Also, on an unrelated note, I got an email from Amazon letting me know that my ebook will be available in Italy. I’m not saying that they opened up the whole country just for my little short story that has sold XX number of copies. But there is a bit of a spaghetti western vibe going on there, and I’d like to think they saw some potential and so decided to give it a go.

Monday, December 5, 2011

Harry Potter

I had an internet free weekend. It was weird. I didn't write anything, again, weird. The teenager waltzed in and asked if I wanted to watch the Harry Potter movies this weekend. So we sat around and watched them. It took most of Saturday and Sunday to get through them all, so I did pretty much nothing at all. It was quite nice, and I can see why so many people like doing it. It was pretty awesome.

I had a few thoughts. First, the movies are better than I thought. I know, everyone loved them. I never did. I always felt that with having already read the books, a newcomer would be lost trying to follow the rather involved plot that runs through the series. Especially later, when the books got thick and there was lots of information the viewer needed to understand what was happening.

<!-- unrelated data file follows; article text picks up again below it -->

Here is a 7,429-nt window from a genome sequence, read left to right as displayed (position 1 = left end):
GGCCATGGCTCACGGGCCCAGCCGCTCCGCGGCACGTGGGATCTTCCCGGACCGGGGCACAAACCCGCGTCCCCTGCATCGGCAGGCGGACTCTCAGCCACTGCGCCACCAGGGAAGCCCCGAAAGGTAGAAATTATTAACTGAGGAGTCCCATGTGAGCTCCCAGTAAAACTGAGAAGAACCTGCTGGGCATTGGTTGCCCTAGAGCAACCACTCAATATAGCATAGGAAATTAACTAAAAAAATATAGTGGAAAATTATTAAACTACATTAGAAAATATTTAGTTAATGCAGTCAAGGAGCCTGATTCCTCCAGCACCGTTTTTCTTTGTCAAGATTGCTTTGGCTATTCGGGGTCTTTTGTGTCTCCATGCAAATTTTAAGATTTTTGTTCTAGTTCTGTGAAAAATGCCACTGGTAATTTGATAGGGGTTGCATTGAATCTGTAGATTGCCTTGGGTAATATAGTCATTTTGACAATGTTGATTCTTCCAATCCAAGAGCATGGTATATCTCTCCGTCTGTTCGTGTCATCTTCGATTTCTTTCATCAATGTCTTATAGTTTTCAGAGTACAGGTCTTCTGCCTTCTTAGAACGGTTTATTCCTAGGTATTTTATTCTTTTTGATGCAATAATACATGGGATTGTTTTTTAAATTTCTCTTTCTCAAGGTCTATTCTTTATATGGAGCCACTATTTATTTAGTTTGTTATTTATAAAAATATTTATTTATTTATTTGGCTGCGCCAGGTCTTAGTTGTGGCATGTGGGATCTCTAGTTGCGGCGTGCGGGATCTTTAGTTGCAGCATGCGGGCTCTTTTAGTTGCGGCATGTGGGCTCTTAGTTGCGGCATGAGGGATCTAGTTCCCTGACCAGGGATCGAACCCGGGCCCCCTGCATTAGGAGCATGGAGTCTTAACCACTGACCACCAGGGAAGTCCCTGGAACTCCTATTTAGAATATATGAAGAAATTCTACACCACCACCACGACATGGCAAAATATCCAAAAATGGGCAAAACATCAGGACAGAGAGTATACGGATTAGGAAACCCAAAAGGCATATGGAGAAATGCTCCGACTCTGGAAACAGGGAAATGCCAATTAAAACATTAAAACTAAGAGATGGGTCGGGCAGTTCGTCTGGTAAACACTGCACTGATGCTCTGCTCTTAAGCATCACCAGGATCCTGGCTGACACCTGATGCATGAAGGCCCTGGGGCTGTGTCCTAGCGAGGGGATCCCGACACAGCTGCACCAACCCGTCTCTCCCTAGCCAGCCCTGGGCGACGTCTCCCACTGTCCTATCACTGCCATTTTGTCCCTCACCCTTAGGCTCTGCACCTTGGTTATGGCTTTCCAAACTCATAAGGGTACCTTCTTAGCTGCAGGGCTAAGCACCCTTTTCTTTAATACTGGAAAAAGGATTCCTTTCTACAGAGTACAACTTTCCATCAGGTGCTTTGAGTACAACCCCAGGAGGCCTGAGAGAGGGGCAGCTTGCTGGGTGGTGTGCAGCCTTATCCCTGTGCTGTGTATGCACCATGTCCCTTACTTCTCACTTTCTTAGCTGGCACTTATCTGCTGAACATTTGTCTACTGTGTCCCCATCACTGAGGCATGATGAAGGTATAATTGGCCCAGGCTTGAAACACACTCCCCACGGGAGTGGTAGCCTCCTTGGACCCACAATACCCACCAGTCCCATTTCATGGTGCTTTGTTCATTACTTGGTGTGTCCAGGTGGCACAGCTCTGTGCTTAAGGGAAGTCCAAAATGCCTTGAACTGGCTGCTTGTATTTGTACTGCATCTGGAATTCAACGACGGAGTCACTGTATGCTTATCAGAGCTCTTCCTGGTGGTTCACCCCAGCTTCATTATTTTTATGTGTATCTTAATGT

Having read the books, not such a big deal for me, but still, I just like the books so much more, The movies are mere shadows compared to the novels.

But, I've pretty much seen them in theaters and never again. So watching them together was nice, as the teen doesn't want to hang around with me as much as he used to. That it's been several years since I read the books means that I don't have that chronology running around inside my head at the moment either. I figured, why not?

So, for the first time, I watching them as movies, and nothing else. And I liked them, well, I liked them except for the first two, which seemed a bit too, um, I don't know, kiddie, to me. They smiled too much, there were too many wacky hijinks. I found I didn't really like Dumbledore much then either.